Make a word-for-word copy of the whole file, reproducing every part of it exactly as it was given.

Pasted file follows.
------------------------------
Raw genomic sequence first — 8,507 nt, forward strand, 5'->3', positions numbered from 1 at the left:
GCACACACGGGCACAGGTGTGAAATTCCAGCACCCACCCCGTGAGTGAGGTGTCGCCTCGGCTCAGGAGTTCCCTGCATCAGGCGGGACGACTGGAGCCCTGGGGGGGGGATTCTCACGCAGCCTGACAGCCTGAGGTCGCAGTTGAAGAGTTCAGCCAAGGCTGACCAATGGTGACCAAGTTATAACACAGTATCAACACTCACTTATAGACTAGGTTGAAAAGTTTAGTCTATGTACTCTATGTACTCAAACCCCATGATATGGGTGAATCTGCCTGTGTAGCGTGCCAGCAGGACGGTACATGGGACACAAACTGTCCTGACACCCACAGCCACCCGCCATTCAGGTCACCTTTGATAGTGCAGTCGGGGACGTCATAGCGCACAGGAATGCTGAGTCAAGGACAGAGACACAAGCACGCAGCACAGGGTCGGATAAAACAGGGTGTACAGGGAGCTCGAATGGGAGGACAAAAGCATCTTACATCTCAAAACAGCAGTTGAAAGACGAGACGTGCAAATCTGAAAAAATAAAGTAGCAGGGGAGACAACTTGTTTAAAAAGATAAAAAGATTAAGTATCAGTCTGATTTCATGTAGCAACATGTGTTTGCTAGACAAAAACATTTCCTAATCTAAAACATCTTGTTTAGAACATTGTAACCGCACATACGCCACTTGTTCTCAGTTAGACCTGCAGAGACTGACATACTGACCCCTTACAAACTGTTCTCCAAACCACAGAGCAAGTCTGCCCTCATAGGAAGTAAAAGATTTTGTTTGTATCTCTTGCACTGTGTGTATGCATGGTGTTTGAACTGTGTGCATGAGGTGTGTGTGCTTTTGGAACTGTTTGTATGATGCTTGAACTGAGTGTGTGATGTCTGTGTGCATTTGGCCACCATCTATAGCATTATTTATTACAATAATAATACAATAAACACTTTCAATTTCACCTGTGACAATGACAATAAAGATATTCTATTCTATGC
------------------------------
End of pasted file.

Raw genomic sequence first — 8,507 nt, forward strand, 5'->3', positions numbered from 1 at the left:
GCACACACGGGCACAGGTGTGAAATTCCAGCACCCACCCCGTGAGTGAGGTGTCGCCTCGGCTCAGGAGTTCCCTGCATCAGGCGGGACGACTGGAGCCCTGGGGGGGGGATTCTCACGCAGCCTGACAGCCTGAGGTCGCAGTTGAAGAGTTCAGCCAAGGCTGACCAATGGTGACCAAGTTATAACACAGTATCAACACTCACTTATAGACTAGGTTGAAAAGTTTAGTCTATGTACTCTATGTACTCAAACCCCATGATATGGGTGAATCTGCCTGTGTAGCGTGCCAGCAGGACGGTACATGGGACACAAACTGTCCTGACACCCACAGCCACCCGCCATTCAGGTCACCTTTGATAGTGCAGTCGGGGACGTCATAGCGCACAGGAATGCTGAGTCAAGGACAGAGACACAAGCACGCAGCACAGGGTCGGATAAAACAGGGTGTACAGGGAGCTCGAATGGGAGGACAAAAGCATCTTACATCTCAAAACAGCAGTTGAAAGACGAGACGTGCAAATCTGAAAAAATAAAGTAGCAGGGGAGACAACTTGTTTAAAAAGATAAAAAGATTAAGTATCAGTCTGATTTCATGTAGCAACATGTGTTTGCTAGACAAAAACATTTCCTAATCTAAAACATCTTGTTTAGAACATTGTAACCGCACATACGCCACTTGTTCTCAGTTAGACCTGCAGAGACTGACATACTGACCCCTTACAAACTGTTCTCCAAACCACAGAGCAAGTCTGCCCTCATAGGAAGTAAAAGATTTTGTTTGTATCTCTTGCACTGTGTGTATGCATGGTGTTTGAACTGTGTGCATGAGGTGTGTGTGCTTTTGGAACTGTTTGTATGATGCTTGAACTGAGTGTGTGATGTCTGTGTGCATTTGGCCACCATCTATAGCATTATTTATTACAATAATAATACAATAAACACTTTCAATTTCACCTGTGACAATGACAATAAAGATATTCTATTCTATGC